9 Clues 2: The Ward Is The Hot Topic Of Hidden Object Games
9 Clues 2: The Ward is Artifex Mundi jumping the proverbial shark. Though their library isn’t quite the flawless lineup their “premium” branding would have you believe, by and large Artifex Mundi’s hidden-object adventure games (referred to henceforth as HOGs) hit far more than they miss, especially given the fact that they seem to release half a dozen of them in any given month. They consistently manage to strike that perfect balance between above average production values, simple but enjoyable puzzle designs, and storylines just earnest enough to be entertaining, having by now ascended to be the bar at which all other HOGs are judged. The first 9 Clues game, Secret of Serpent Creek (credited to Tap It Games, but so indistinguishable from Artifex Mundi’s own games that the distinction between them as developer or publisher seems a moot point), continues to rank as my favorite HOG to date, taking all the tenants of Artifex Mundi’s trademark design and wrapping them up into a lighthearted but endearing mystery thriller.
Though it shares the same series, The Ward is not only a dramatic departure from the previous 9 Clues but from Artifex Mundi’s HOGs in general. The Ward can best be summed up as Artifex Mundi going through a phase of overwhelming teen angst. Cue the inexplicable violence. Cue the barely intelligible plotlines designed for MAXIMUM DRAMA. Cue the misunderstood sociopath who was only murdering people because another sociopath told them to (it’s OK though, they’re actually good, I swear, so let’s just forget all that murder business).
If Secret of Serpent Creek was trying to be Scooby-doo, The Ward wants to be Shutter Island. It’s aggressively grim and (for a HOG) shockingly grotesque in both its story beats and how little it hesitates to delve headfirst into the most disturbing of subject matter. And this is where The Ward lost me. Even before its narrative turned into a convoluted mush of character reversals, deus ex machinas, and astoundingly convenient circumstances (again, even for HOG standards), The Ward alienated me with how little it cared. Where past Artifex Mundi games verged upon the repugnantly earnest, The Ward is a melting pot of “mature” themes and purposeless cruelty handled with even less care than you’d expect from this style of game. I’m not sure if The Ward came from a place unsatisfied with the casual branding of HOGs or if Artifex Mundi just ran out of ideas and started scrubbing through horror films for inspiration, but the second 9 Clues has managed to eject every ounce of the first game’s charm and replaced it with a nauseatingly poor attempt at tackling “adult” themes.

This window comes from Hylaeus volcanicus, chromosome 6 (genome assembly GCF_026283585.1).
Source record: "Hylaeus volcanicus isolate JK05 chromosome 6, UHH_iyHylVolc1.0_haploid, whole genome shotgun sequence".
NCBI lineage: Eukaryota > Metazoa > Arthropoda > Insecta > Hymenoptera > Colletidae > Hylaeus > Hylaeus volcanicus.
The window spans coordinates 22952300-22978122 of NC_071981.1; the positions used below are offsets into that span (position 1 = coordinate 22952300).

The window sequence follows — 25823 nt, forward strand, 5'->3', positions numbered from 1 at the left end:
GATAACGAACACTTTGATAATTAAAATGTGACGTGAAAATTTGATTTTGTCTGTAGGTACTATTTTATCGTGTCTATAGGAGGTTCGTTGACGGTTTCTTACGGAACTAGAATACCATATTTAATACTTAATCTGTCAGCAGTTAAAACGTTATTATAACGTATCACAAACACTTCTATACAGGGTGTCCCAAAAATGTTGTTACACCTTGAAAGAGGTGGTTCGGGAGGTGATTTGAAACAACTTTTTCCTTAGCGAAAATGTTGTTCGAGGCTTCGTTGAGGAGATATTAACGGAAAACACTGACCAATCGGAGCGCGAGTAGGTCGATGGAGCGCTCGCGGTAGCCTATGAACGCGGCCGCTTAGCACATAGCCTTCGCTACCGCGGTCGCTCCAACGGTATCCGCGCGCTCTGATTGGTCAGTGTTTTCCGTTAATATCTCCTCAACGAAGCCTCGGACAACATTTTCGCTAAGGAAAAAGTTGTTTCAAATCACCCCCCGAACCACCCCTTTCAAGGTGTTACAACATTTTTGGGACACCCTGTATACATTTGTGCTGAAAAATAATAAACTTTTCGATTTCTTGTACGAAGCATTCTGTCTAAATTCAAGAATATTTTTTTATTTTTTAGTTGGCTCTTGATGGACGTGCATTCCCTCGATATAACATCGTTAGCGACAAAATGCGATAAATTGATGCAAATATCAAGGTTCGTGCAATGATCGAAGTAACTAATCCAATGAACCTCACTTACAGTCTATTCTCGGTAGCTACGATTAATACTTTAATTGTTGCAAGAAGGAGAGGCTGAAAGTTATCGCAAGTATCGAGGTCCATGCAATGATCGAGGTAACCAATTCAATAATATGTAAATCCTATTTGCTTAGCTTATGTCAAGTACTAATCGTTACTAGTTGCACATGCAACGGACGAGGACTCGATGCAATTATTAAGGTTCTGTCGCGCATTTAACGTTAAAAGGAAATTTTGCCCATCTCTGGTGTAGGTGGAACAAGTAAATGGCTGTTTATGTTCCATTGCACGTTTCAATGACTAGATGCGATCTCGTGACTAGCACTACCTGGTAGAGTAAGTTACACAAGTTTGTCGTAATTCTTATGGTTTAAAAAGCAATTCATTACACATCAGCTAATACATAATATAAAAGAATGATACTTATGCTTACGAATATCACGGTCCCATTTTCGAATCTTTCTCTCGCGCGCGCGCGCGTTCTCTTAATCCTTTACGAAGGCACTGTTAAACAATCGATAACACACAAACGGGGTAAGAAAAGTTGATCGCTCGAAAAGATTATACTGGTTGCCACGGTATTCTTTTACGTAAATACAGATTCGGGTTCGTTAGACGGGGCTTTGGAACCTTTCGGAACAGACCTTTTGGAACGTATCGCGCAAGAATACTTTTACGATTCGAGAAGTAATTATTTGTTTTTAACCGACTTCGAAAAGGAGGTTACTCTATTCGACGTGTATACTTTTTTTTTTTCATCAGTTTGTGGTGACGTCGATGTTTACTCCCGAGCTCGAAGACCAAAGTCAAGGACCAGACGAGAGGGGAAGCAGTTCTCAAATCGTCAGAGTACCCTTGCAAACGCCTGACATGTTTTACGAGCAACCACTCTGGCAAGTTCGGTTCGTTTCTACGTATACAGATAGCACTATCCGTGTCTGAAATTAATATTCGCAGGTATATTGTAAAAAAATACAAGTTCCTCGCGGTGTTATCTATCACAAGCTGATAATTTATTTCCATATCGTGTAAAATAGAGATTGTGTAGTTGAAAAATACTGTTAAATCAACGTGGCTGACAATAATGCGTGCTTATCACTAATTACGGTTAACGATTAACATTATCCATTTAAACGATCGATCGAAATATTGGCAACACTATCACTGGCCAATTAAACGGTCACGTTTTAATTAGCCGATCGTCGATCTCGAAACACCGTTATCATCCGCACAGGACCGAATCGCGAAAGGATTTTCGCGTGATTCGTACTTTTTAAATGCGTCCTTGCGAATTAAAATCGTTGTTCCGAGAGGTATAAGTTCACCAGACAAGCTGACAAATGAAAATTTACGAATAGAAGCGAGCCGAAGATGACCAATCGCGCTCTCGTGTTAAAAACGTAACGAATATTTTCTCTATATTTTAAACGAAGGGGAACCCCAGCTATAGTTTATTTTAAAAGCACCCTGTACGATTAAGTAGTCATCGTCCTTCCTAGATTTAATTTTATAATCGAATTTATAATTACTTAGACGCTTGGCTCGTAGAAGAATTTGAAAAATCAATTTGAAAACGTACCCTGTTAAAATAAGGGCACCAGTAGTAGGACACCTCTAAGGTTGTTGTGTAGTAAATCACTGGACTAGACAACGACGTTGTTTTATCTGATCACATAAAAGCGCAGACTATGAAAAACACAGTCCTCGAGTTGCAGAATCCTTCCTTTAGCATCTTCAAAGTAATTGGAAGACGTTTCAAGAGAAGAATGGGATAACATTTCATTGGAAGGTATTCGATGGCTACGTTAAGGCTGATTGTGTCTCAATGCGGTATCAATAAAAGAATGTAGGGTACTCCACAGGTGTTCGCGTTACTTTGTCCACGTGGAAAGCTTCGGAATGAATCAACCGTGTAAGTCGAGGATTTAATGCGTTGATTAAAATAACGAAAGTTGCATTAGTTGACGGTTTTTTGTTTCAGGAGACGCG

It’s all downhill from there, as the narrative flounders around attempting to find itself, puzzles become more obscure and tedious, and a veritable cornucopia of bad accents meander through lines as if the voice actors are simultaneously bored and learning to read for the first time. I even ran into some graphical bugs, which apart from being the most amusing part of the game cement how thrown together The Ward feels. I suppose it was bound to happen eventually that Artifex Mundi would release a colossal dud given the speed of their production process, but with how much I loved the first 9 Clues I’m sad that The Ward had to be the one to break the formula. The Ward exists then as a reminder of why we can’t have nice things. Only exploitative representations of mental illness and thoughtless depictions of suicide. Try not to cut yourself on all this edge.
"Quick Thoughts" is a place for micro criticism, abstract musings, and shameless showcasing for games which either don't fit into a full review or I am not yet ready to talk about to that extent, essentially acting as a concise running commentary on whatever I'm currently playing and my thoughts thereof.